2 of 2 people found the following review helpful
on 24 July 2013
I really enjoyed `Delta and the Bannermen'! It was fun! It was unusual. It's a three-part story during Sylvester McCoy's first season of `Doctor Who' and it's got to be the most bravest story ever to blend comedy and darkness in the mix.
Fans of Doctor Who have a problem with this story, as well as the whole of Season 24. I like Season 24 on some level. I enjoyed 'Paradise Towers' with Richard Briers; 'Dragonfire' featuring Ace and certainly `Delta and the Bannermen' with its action, comedy and hot summery quality mixed into it. I agree though that perhaps the whole season is too comedic. I like there to a balance between comedy, drama and horror stories in `Doctor Who', otherwise the whole show becomes too silly and over-the-top. The following two seasons of Sylvester McCoy's Doctor certainly improved with great stories like 'Remembrance Of The Daleks','The Curse of Fenric' and 'Survival'. But all in all, I'd say `Delta and the Bannermen' is probably the story I'm most fond of from Sylvester McCoy's first season.
The story itself is set in the 1950s (1959 to be exact) - good reason to enjoy it since it's not on an alien planet or set in the future. A proper historical with some aliens added into the mix. The Doctor and Mel (Bonnie Langford) arrive at a toll port run by the intergalactic Tollmaster (played by Ken Dodd) and go along with some alien tourists called the Navarinos, who go on a trip back in time on Earth to 1959, hoping to visit Disneyland Paris. However, they get diverted off course by some American satellite and have to make repairs to their bus whilst staying at a holiday camp in South Wales called Shranghi-La. Whilst staying there, menace and danger is approaching as a Chimeron Queen called Delta has hitched a lift with the Navarinos to escape from the vicious Bannermen led by the notorious Gavrok (played by Don Henderson).
I've had my DVD cover for `Delta and the Bannerman' signed by Sylvester McCoy at a convention in Newcastle last year in October 2013 since writing this review. Sylvester as the Doctor is pretty good in this. He's still trying to find his feet as the Doctor by this point, as he's still doing the comical light-hearted Doctor and isn't the dark Doctor we come to know later in the series. But he certainly proves himself to be heroic when helping Delta and defeating the Bannermen. I love his confrontation scenes the Doctor has with Gavrok as there's some passionate dialogue being used here and Sylvester delivers such as a fine performance.
Bonnie Langford as Melanie is the Doctor's companion in this story. I do like Mel, although I do find she's rather underused in this story which is a shame. Mel does scream in this story I'm afraid, which is a bit annoying since that's all she seems to do in her time on the series. The Big Finish audios have certainly improved Mel's character and Bonnie doesn't get to scream which is a great relief. I liked it in this story when she's trying to be friends with Delta at the holiday camp and also expressing her disgust at Gavrok and the Bannermen for killing the Navirnos on their holiday bus which they don't care at all.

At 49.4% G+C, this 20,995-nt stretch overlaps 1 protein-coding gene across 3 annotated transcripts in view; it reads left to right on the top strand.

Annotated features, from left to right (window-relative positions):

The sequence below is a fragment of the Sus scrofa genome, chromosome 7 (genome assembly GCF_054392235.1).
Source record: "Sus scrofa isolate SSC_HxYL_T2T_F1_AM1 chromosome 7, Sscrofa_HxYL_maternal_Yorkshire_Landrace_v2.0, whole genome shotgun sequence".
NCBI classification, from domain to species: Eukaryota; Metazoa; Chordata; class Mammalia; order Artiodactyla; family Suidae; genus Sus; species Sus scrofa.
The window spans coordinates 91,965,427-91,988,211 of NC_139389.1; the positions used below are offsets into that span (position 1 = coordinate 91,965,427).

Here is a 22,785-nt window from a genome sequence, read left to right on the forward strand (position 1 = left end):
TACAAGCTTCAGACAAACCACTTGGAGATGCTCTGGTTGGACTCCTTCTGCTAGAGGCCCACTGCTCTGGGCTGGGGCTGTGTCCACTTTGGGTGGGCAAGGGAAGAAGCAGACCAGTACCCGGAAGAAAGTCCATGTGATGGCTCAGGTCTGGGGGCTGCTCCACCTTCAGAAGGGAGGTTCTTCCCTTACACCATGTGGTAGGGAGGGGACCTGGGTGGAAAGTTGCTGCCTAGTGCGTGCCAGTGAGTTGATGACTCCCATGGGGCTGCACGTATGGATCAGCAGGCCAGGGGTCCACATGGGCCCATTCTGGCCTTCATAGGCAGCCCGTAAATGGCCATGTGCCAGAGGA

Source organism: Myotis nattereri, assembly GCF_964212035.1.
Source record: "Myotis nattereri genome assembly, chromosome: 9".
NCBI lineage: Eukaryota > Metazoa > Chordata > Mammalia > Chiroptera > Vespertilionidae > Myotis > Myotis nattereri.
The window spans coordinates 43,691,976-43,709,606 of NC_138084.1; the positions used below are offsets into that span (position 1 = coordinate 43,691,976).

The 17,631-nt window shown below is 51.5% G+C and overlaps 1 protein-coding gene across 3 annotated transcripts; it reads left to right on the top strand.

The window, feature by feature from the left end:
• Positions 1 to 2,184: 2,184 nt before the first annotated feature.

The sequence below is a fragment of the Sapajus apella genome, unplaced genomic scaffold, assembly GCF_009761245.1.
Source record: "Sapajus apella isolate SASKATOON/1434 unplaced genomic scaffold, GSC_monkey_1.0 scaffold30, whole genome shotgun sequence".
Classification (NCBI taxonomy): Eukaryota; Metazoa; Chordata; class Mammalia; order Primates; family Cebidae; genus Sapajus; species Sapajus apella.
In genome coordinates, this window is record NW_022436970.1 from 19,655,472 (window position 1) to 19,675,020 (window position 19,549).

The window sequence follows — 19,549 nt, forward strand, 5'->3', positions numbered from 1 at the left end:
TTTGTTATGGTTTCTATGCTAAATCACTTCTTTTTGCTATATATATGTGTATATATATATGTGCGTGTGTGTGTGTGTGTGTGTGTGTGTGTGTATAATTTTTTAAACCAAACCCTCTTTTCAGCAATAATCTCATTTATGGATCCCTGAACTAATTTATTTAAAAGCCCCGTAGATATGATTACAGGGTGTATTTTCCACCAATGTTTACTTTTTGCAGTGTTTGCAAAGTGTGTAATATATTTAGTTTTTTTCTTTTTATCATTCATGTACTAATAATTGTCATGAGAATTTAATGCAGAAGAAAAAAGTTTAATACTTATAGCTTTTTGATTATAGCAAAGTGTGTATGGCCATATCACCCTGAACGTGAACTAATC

The story features a really good cast including the aforementioned Ken Dodd and Don Henderson. I did think though that Ken Dodd was unsuited to the part of the Tollmaster despite his interest in science fiction according to the interviews on this DVD. He makes the part too comedic and sometimes I can't take him seriously due to his comedy career. But he did have a good time on `Doctor Who' with Sylvester McCoy so I understand. Don Henderson is great playing Gavrok, the sinster and evil mercenary leading the Bannermen. He's so callous and disregarding in his character. You wonder though why he and the Bannermen want to kill Delta and the Chimerons so much since they have this bitter hatred towards them. Don Henderson is pretty scary and really good in his villainous performance, and I only just discovered he was in `Poldark' through the pages of `Doctor Who Magazine which pleased my dad. By the way, is that a chicken's leg Gavrok was eating in the story. Whatever it was, it didn't look appetising.
There's Welsh actors Richard Davies (who's been in Fawlty Towers) playing Burton who's in charge of the Shranghi-La holiday camp and Hugh Lloyd (from `Hugh and I') who plays Goronwy a bee keeper and seems to know a lot from talking to his bees. There's American actors Stubby Kaye and Morgan Deare playing really funny double-act Weismuller and Hawk, who've both been in `Who Framed Roger Rabbit' and are on the lookout for an American satellite that could crash into Earth. There's also Belinda Mayne who plays Delta, the Chimeron Queen who's on the run from the Bannermen and needs help to protect her new-born baby daughter. And there's David Kinder who plays Billy who is a mechanic, rides a Vincent motorcycle with sidecar and falls for Delta at the holiday camp.